Yet another accident at Ramban on the Srinagar-Jammu highway consumed a few more precious lives. While the authorities suggest a slew of measures to reduce the number of accidents and loss of life in such fatal accidents on the highway, nothing seems to be moving. According to official data, three persons are killed and twenty-five sustain injuries in road accidents on a daily basis in the state. Shockingly, 3,595 persons have lost their lives in 19,444 road accidents during the past three years. During the same period 28,246 persons sustained injuries. The data further reveals that in the year 2010, a total of 6,142 accident cases were registered, claiming 1,029 lives besides leaving 8,945 injured. Moreover, during 2011, a total of 6,665 accidents were reported claiming 1,140 lives and injuring 10,092 persons, while in the year 2012, a total of 6,637 cases were reported, claiming 1,426 lives besides injuring 9,209 persons. The data makes clear that road accidents have claimed more lives than militancy, especially in the past three years. The traffic police blame rash driving, overloading and violation of other traffic rules for the accidents. Most of the road accident victims are college and school going youth bikers, who seldom reduce their speed even on bad road stretches. A top official of the concerned department while expressing his helplessness sought cooperation from civil society to curb the growing menace. Yes, the traffic police alone cannot do much. All have to rise to the occasion to save precious lives.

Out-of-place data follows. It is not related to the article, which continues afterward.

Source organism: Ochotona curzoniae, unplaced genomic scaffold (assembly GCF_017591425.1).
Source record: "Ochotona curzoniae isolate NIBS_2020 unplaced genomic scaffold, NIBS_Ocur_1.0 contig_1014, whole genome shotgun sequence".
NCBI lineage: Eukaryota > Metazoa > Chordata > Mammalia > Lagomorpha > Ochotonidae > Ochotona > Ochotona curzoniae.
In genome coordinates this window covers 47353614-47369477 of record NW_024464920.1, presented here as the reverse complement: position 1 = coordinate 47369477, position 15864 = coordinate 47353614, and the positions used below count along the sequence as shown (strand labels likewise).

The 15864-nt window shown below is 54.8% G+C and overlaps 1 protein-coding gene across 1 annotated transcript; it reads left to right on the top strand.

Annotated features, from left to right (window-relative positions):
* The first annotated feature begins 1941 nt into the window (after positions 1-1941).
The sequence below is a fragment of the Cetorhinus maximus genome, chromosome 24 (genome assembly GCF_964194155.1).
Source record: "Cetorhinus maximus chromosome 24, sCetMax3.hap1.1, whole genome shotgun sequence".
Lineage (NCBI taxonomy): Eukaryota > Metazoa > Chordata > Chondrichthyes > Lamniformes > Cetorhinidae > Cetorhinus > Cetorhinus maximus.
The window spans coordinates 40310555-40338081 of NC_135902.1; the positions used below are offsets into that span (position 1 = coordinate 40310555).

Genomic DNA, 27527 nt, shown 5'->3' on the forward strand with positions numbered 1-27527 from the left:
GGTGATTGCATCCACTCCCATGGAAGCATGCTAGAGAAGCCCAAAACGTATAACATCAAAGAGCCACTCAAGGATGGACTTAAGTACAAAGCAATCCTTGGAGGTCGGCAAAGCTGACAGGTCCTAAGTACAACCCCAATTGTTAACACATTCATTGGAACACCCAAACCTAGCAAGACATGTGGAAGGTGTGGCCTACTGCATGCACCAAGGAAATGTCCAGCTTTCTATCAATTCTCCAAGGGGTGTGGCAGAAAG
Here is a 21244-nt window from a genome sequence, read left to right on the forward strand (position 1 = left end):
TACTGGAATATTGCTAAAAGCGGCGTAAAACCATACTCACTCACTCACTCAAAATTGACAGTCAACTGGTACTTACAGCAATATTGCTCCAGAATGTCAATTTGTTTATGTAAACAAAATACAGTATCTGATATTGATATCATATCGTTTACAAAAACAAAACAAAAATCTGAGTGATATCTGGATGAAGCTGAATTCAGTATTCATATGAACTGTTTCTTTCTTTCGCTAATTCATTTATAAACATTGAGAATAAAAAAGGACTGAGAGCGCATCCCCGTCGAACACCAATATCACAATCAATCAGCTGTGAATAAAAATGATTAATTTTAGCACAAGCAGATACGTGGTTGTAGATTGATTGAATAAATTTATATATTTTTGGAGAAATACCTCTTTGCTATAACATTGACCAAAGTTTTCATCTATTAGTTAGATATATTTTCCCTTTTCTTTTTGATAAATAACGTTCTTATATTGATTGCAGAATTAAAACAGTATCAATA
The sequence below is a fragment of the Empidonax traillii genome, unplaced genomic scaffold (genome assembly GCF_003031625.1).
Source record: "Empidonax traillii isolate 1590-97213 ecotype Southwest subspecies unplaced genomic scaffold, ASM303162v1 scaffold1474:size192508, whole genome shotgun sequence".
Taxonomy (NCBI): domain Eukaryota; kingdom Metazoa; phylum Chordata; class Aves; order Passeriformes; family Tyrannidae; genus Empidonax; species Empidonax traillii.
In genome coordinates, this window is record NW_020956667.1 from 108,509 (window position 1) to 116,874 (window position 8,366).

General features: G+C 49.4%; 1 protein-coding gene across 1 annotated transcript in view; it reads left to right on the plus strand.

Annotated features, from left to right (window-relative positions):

Part of the reason that so many accidents take place is the easy availability of driving licenses in the RTO office in lieu of some consideration. This has to be checked. Licenses should be issued to persons who qualify the criterion fixed by the experts. And before issuing licenses, the candidate must be made aware of traffic rules. This must be followed by a total ban on purchase of new vehicles for five years. Thanks to car loans offered by the banks, owning a car has now become very easy. The increasing number of vehicles on the state roads is in no way an indicator of development. It reflects the shortcomings in government policy. Unless the state has the roads to cater to growing traffic, the purchase of new vehicles should be banned. The civil society has a vital role to play. It can raise its voice against overloading and parking of vehicles on busy roads. The concerned department also needs to upgrade its infrastructure. By installing cameras at various places, over speeding and other traffic violations can be checked to a great extent. This is how developed countries regulate traffic. Primitive tools cannot make the roads safe. There has to be some modernisation and upgradation of the system.